We found no specific site records for L. coecus in Uruguay. Fernández and Sendoya (2004) listed L. coecus in Uruguay citing Borgmeier (1955), Watkins (1976), and Palacio (1999) as their source of information on this species, but none of these references recorded L. coecus in Uruguay. Zolessi et al. (1989) did not include L. coecus in their summary of the ants of Uruguay. Nonetheless, we mapped the Uruguay record to Artigas in northern Uruguay, near records in southern Brazil. It seems almost certain that L. coecus does occur in Uruguay, given its presence in surrounding parts of Brazil and Argentina.

Problematic records

Antbase coded one L. coecus record as from Espiritu Santo, Vanuatu, but the specimen was actually from Espiritu Santo, Brazil. Antbase previously listed a record of L. coecus from New Mexico, but this turned out to be a misidentification (C. Moreau, pers. comm.).

Discussion

Labidus coecus has now been reported from 27 geographic areas, including 20 countries in Central and South America (all except Chile), three West Indian islands (Margarita, Tobago, and Trinidad), and four US states (Arkansas, Louisiana, Oklahoma, and Texas). The range of L. coecus appears to be essentially continuous, from Buenos Aires, Argentina (~34.6°S; Borgmeier 1955) in the south to Delaware County, Oklahoma (~36.6°N; see Results) in the north. The three West Indian islands with L. coecus populations are all continental shelf islands that were connected to South America during periods of lower sea levels a few thousand years ago, so L. coecus populations on these islands have only recently become isolated. Labidus coecus has been recorded from numerous caves in Texas (53), Mexico (4), Venezuela (1), and Peru (1) (Kempf 1961, Reddell and Cokendolpher 2001, Cokendolpher et al. 2009). The more stable microclimate of caves may allow L. coecus to extend its range into regions with otherwise inhospitable climates. Given its extremely broad ecological tolerance, it is unclear why L. coecus populations in the southeast US are not known east of Louisiana, when there would appear to be suitable habitat for this species below 31°N all along the Gulf coast of Alabama and Mississippi and into Florida.

Wittenborn and Jeschke (2011) included L. coecus in a list of 93 exotic ant species established in North America. The populations of L. coecus, however, appear to be continuously distributed from Argentina to the southern US. We know of no evidence that even suggests that L. coecus has any exotic populations. In addition to L. coecus, Wittenborn and Jeschke (2011) appear to have misclassified as exotics numerous other ant species that are actually native to North America. For example, Gnamptogenys hartmani (Wheeler), Leptogenys elongata (Buckley), and Pachycondyla harpax (Fabricius) all have distributions in the southern US that appear to be the northern end of continuous native ranges and give no indication that these species are exotic to North America. Other species that Wittenborn and Jeschke (2011) most likely misclassified as exotics include Cephalotes varians (Smith), a widespread arboreal species known from Cuba, the Bahamas, and Florida (de Andrade and Baroni Urbani 1999) and Leptogenys manni (Wheeler), a species endemic to Florida (Trager and Johnson 1988). For more than 20 additional ant species, Wittenborn and Jeschke’s (2011) classification as exotic in North America is questionable. It seems hazardous research protocol to list species as exotic without documenting the source of this classification. In addition, there is some danger that if native species are erroneously considered to be exotics, they may be treated as such and exterminated, rather than valued and protected.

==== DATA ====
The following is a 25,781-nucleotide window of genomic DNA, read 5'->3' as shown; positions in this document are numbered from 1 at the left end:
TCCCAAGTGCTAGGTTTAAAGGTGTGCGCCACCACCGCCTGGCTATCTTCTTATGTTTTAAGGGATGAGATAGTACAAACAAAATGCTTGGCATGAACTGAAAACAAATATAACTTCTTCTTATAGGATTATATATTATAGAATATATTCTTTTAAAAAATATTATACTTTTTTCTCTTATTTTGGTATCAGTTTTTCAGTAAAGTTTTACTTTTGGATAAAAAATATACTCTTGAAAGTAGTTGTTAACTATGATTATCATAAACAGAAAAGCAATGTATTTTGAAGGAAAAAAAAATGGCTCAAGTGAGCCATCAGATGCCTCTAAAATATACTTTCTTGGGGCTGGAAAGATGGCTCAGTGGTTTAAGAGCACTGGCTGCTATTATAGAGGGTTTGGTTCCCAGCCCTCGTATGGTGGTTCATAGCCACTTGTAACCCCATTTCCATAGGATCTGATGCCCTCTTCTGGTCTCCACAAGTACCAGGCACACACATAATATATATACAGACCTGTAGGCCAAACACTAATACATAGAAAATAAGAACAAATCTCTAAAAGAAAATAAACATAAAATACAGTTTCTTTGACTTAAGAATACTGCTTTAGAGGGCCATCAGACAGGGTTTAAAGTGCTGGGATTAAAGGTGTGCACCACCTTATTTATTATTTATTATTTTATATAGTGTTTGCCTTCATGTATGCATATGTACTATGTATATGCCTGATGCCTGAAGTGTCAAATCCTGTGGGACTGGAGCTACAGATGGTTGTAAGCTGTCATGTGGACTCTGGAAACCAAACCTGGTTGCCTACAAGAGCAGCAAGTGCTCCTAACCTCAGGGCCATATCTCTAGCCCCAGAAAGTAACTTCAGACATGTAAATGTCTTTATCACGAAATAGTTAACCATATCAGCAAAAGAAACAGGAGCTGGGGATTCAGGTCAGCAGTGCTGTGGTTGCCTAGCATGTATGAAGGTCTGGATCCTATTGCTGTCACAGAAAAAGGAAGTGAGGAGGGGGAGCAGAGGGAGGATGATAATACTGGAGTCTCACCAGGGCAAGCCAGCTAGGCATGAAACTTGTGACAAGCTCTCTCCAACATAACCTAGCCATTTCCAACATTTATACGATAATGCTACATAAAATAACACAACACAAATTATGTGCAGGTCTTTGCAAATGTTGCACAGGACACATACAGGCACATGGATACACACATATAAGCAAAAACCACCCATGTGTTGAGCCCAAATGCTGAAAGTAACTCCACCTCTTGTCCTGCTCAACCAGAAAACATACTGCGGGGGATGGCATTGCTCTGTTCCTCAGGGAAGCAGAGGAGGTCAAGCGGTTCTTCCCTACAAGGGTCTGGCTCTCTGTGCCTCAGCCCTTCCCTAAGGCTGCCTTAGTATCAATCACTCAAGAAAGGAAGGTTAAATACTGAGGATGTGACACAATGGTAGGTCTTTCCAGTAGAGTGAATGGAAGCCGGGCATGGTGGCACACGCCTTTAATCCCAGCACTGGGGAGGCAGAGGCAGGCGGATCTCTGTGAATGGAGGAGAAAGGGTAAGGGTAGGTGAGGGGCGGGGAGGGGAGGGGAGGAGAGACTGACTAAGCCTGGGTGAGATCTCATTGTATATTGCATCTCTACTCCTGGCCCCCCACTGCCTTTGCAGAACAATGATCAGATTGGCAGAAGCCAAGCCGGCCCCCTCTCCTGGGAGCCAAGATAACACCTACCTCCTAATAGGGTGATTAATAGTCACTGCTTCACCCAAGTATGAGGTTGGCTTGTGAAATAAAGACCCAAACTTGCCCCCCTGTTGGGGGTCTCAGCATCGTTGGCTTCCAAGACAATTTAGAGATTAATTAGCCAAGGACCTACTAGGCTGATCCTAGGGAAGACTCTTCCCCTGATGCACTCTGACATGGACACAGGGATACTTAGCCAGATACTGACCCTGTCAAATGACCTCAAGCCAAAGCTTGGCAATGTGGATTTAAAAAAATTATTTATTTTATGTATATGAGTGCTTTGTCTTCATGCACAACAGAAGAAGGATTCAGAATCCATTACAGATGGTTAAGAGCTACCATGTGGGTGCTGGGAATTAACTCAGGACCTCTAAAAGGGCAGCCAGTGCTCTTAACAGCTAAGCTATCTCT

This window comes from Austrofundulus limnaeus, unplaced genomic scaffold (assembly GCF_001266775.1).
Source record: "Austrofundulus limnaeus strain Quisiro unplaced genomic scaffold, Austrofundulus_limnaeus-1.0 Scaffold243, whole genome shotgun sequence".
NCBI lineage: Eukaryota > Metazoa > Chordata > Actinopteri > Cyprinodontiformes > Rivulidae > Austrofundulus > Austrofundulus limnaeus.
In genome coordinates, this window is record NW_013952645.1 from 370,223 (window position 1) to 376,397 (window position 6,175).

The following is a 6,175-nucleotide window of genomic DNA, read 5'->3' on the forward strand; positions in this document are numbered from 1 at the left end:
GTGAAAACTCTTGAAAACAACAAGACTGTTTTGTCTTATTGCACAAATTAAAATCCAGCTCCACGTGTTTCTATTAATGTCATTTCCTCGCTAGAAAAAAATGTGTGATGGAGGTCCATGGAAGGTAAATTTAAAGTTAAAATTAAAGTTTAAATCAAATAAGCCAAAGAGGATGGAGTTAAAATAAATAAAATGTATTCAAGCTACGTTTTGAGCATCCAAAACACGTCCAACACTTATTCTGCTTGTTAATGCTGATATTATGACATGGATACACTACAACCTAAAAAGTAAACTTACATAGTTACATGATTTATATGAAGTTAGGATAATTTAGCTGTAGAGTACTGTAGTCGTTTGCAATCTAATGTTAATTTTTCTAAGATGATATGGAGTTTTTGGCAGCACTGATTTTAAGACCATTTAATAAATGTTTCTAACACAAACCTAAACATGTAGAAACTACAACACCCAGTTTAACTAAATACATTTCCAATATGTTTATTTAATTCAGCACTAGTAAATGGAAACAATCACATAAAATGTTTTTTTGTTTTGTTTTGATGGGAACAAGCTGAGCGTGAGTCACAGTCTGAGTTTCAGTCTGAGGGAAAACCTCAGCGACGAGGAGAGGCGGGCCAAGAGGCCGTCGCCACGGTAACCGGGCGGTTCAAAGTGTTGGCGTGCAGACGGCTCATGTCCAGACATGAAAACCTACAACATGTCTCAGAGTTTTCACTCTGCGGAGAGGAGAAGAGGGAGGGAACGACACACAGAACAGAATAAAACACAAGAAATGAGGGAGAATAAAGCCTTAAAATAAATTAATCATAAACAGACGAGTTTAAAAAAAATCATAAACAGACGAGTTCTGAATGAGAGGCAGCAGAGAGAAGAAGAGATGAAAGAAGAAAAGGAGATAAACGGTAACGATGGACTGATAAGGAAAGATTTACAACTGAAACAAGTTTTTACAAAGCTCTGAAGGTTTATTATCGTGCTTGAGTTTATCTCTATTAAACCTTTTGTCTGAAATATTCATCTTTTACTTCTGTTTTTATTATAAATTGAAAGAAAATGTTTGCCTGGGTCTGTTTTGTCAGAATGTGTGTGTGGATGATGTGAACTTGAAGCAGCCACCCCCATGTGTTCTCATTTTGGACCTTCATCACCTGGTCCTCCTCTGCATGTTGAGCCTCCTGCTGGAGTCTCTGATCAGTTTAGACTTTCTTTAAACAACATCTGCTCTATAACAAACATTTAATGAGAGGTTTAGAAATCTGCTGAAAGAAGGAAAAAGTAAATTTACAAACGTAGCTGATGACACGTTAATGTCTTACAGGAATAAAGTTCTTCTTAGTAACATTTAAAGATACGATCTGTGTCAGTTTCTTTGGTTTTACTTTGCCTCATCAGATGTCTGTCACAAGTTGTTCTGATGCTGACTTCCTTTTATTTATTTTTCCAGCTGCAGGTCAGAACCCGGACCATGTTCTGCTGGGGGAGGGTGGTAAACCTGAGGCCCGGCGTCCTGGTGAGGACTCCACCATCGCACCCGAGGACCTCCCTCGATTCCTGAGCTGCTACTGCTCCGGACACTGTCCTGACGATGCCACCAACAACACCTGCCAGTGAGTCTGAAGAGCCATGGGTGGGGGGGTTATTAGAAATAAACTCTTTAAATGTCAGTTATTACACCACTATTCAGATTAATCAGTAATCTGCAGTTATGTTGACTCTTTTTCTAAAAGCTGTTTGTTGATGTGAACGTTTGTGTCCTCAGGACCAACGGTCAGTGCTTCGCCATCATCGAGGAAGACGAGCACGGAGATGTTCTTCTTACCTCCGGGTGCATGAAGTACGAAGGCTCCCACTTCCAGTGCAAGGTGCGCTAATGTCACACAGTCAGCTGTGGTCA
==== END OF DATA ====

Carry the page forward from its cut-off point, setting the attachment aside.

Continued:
Acknowledgments

We thank M. Wetterer for comments on this manuscript; S. Cover and J. Longino for ant identification; S. Cover (MCZ) and T. Schultz (SI) for help with their respective ant collections; C. Moreau for correcting a misidentification found on antweb; C. Sanabria, A.J. Pérez-Sánchez, and E. Mendoza for an unpublished site record; W. O’Brien for GIS help; D.P. Wojcik and S.D. Porter for compiling their valuable FORMIS bibliography; R. Pasos and W. Howerton of the FAU library for processing so many interlibrary loans; Florida Atlantic University and the National Science Foundation (DES-0515648) for financial support.